November 13, 2007

Squeak if you gave one to/got one from OLPC

I have an agreement with my family: I don't work on holidays. I can do lots of fun or worthwhile things that are tangentially connected to work, but nothing that really could be considered work for something I am assigned.

But I did something a little before 6 am yesterday morning that was both civically engaged and something tangentially related to work (i.e., education): sign up for the One Laptop Per Child give-one-get-one program for the OLPC's first computer, the XO (or is it the X0?). Much has been written about Nicholas Negroponte's utopian/moonshot project, and most of the fanatical enthusiasts should probably read Larry Cuban's history and friendly criticism of technology and education. Or you can, to keep your life in balance between the technophiliac ying and the technoskeptic yang.

While I agree with many of Cuban's cautions (something I point out when I teach a course called Schools and the Future*), there is an interesting tool embedded in the XO, a program base called Squeak, an object-oriented programming language that children and even adults can use.

Over at Squeakland, you can find a variety of utopian enthusiasms, but (after installing the plug-in) you can also find some interesting tutorials (scroll down to find the basics on the tutorials page). There are already a variety of programs/objects that will probably be dramatically expanded.

I have no idea how children are going to use this laptop, but my adolescent children were interested in the Squeak environment, at least enough to go through much of the second tutorial on viewing a drawing as an object with characteristics. This is a far cry from math, despite what Squeak's patron saint Alan Keys might say, and it's also a far cry from unified modeling language (what I gather is one meta-language overlaid on top of object-oriented programming). But it does put some engineering tools in the hands of children, and it might be a tool for teaching serious science and math (much like other games might be, even if that claim has rarely panned out).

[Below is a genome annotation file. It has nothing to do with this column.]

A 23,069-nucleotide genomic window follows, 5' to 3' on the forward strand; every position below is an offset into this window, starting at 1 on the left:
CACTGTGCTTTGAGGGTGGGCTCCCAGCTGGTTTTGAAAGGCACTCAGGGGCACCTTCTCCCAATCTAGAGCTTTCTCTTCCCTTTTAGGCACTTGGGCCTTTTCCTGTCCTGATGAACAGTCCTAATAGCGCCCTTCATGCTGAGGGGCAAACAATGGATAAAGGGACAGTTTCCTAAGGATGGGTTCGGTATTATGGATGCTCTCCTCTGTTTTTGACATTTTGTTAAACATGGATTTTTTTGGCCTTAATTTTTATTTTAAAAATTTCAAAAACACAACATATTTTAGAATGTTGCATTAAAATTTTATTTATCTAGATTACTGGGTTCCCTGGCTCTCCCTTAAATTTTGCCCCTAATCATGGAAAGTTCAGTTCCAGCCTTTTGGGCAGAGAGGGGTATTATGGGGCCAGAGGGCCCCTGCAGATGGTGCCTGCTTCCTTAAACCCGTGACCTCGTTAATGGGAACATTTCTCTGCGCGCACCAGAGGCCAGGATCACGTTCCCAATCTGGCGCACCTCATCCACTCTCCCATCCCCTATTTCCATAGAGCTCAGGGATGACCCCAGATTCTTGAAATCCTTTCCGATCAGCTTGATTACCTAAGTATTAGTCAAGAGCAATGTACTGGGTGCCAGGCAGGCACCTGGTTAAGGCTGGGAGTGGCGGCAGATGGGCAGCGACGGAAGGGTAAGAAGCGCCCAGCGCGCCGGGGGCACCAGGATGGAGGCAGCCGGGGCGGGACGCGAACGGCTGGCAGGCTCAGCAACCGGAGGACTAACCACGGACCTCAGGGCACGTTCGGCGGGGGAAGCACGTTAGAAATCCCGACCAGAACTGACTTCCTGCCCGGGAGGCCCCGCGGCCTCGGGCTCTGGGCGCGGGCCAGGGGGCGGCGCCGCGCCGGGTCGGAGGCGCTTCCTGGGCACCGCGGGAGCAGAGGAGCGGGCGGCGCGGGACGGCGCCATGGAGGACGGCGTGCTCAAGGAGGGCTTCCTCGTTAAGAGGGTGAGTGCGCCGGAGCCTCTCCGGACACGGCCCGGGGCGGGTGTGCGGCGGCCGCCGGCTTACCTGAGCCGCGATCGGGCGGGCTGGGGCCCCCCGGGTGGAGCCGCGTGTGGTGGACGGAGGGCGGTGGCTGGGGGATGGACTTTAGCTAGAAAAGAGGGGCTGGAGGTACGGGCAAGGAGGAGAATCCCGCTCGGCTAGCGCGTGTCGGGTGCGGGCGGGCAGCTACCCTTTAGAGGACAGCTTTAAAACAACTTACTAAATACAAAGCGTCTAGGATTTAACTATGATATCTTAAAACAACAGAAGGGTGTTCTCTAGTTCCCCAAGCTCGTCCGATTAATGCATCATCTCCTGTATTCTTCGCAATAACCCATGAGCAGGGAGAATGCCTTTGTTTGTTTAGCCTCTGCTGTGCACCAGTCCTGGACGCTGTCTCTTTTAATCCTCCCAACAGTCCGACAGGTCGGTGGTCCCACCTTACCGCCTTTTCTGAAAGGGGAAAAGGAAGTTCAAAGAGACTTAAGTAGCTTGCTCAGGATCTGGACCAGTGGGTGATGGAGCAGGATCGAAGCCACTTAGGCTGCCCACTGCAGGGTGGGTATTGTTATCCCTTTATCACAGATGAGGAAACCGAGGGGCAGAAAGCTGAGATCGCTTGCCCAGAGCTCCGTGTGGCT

Yet the utopian views of Alan Keys in the documentary Squeakers are an interesting entree to discussing the curriculum. He thinks Squeakers teaches math. I disagree and think that it's a programming language, which might be useful in itself but isn't really math. But he is correcting prodding us to recognize that the disciplinary structure we inherent is not carved in stone. Math could easily be different, and many argue that our standard sequence through calculus might be better geared around statistics. Should the math curriculum be different enough to encompass engineering principles?

Enough highfalutin' speculation. I'll let everyone know when the green-and-white not-a-toy gets to our house.

* The second time I taught the course Schools and the Future (an advanced graduate topic I use to discuss demographic, economic, technological, and organization arguments about schooling), I was in a classroom with an overhead projector rather than an LCD projector, so I prepared some overhead sheets. At the beginning of the first class, I pressed the projector's on button, and the projector bulb immediately blew out with a loud crack. I smiled and turned to the students: "Welcome to Schools and the Future."

Listen to this article
Posted in Education policy on November 13, 2007 6:51 AM |